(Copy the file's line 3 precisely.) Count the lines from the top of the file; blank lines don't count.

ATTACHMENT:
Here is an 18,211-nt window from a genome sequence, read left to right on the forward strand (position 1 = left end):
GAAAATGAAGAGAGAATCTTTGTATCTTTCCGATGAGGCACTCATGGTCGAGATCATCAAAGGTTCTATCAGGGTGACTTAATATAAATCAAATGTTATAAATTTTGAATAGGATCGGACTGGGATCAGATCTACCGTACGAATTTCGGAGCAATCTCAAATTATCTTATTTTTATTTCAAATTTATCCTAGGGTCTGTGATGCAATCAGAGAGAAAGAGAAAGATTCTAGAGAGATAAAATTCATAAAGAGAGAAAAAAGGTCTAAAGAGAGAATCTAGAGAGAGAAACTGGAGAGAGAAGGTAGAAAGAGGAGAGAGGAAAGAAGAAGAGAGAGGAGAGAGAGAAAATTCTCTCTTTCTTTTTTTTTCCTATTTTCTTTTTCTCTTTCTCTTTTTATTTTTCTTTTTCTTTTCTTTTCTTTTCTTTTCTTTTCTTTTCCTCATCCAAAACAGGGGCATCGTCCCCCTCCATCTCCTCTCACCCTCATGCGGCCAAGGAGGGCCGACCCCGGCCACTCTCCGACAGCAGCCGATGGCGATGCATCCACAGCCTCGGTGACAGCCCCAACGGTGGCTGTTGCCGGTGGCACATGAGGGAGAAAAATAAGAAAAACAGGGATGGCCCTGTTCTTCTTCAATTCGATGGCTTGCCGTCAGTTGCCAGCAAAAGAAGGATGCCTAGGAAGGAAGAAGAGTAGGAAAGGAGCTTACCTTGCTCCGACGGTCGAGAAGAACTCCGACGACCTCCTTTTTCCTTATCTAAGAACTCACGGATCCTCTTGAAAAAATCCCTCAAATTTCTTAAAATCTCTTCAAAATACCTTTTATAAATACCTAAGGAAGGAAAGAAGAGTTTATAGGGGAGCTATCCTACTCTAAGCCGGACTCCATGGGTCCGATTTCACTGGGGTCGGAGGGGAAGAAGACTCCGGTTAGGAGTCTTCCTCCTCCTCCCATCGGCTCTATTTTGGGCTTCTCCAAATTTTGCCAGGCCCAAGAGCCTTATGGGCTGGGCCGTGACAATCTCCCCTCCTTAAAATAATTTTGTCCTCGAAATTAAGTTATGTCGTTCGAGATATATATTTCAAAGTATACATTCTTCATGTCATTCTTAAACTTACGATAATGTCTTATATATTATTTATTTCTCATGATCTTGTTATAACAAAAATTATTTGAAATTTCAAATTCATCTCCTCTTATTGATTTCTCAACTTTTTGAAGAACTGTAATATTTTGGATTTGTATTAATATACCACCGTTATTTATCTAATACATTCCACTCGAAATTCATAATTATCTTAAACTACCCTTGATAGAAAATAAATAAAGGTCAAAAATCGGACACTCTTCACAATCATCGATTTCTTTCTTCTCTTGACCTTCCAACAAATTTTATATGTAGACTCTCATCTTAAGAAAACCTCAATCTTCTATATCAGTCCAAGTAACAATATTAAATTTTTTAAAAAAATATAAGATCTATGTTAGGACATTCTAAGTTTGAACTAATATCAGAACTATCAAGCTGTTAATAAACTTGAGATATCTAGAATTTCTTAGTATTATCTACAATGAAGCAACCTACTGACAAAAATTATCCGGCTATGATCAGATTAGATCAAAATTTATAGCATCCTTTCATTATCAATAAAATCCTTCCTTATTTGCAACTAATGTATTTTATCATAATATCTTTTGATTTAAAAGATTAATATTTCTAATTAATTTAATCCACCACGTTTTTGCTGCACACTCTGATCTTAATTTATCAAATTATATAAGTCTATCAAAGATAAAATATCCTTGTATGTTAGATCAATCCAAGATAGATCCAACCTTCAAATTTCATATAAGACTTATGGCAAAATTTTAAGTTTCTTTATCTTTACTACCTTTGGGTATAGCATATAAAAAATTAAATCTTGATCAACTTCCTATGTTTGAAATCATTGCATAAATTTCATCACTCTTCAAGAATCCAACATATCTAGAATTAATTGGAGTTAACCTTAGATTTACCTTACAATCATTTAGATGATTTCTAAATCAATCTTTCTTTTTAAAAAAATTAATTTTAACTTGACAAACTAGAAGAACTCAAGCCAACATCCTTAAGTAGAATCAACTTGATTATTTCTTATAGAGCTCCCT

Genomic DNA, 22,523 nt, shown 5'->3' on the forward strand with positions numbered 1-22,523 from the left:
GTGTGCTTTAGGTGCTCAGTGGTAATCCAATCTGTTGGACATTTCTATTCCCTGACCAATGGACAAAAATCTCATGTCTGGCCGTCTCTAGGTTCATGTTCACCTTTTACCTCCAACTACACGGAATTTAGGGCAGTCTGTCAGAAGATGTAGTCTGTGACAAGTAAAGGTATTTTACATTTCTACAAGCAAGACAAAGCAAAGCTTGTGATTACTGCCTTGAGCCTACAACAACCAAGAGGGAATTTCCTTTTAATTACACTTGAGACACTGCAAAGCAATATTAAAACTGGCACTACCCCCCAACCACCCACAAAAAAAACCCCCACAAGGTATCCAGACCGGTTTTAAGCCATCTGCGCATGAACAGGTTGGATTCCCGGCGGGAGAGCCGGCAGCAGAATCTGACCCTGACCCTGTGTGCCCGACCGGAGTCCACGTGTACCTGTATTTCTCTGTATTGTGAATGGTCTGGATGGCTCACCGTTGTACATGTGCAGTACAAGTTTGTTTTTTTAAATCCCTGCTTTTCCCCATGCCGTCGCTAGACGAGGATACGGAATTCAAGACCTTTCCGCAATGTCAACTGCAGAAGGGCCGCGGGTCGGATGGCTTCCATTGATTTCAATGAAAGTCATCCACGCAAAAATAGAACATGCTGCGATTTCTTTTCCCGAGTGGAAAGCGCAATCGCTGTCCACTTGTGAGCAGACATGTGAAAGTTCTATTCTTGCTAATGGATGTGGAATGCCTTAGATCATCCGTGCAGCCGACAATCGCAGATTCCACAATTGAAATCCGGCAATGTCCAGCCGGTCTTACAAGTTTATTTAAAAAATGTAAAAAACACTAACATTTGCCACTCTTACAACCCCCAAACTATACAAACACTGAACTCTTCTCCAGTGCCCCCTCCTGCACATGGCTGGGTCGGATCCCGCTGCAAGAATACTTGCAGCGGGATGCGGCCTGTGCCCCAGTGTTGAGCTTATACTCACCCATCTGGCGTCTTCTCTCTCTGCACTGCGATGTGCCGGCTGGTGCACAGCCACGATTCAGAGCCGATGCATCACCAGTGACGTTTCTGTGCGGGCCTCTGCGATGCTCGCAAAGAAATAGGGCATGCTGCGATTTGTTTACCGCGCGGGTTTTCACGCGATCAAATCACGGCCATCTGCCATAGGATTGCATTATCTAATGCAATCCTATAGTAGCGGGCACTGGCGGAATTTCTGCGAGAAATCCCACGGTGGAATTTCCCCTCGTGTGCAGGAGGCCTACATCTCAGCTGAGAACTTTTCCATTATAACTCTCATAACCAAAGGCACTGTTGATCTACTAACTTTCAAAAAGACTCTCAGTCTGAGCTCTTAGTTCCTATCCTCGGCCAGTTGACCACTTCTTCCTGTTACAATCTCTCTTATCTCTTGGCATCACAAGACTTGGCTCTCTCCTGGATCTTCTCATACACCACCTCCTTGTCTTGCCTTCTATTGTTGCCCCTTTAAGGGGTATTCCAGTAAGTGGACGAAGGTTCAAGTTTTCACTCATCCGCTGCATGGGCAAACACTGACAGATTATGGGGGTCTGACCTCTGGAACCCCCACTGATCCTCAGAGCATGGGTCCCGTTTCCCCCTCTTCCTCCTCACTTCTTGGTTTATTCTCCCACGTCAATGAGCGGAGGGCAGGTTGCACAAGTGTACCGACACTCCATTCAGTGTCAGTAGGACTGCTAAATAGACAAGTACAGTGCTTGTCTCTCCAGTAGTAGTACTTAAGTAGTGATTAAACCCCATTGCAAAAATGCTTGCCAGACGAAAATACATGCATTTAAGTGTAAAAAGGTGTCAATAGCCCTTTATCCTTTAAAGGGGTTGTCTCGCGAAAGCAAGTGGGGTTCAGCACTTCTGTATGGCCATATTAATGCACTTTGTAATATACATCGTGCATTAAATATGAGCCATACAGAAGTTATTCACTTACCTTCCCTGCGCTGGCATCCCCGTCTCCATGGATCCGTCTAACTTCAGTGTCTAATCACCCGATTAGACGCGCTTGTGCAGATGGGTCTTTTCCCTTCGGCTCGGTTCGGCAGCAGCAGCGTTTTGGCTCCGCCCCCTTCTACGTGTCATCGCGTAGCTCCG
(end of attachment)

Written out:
Genomic DNA, 22,523 nt, shown 5'->3' on the forward strand with positions numbered 1-22,523 from the left: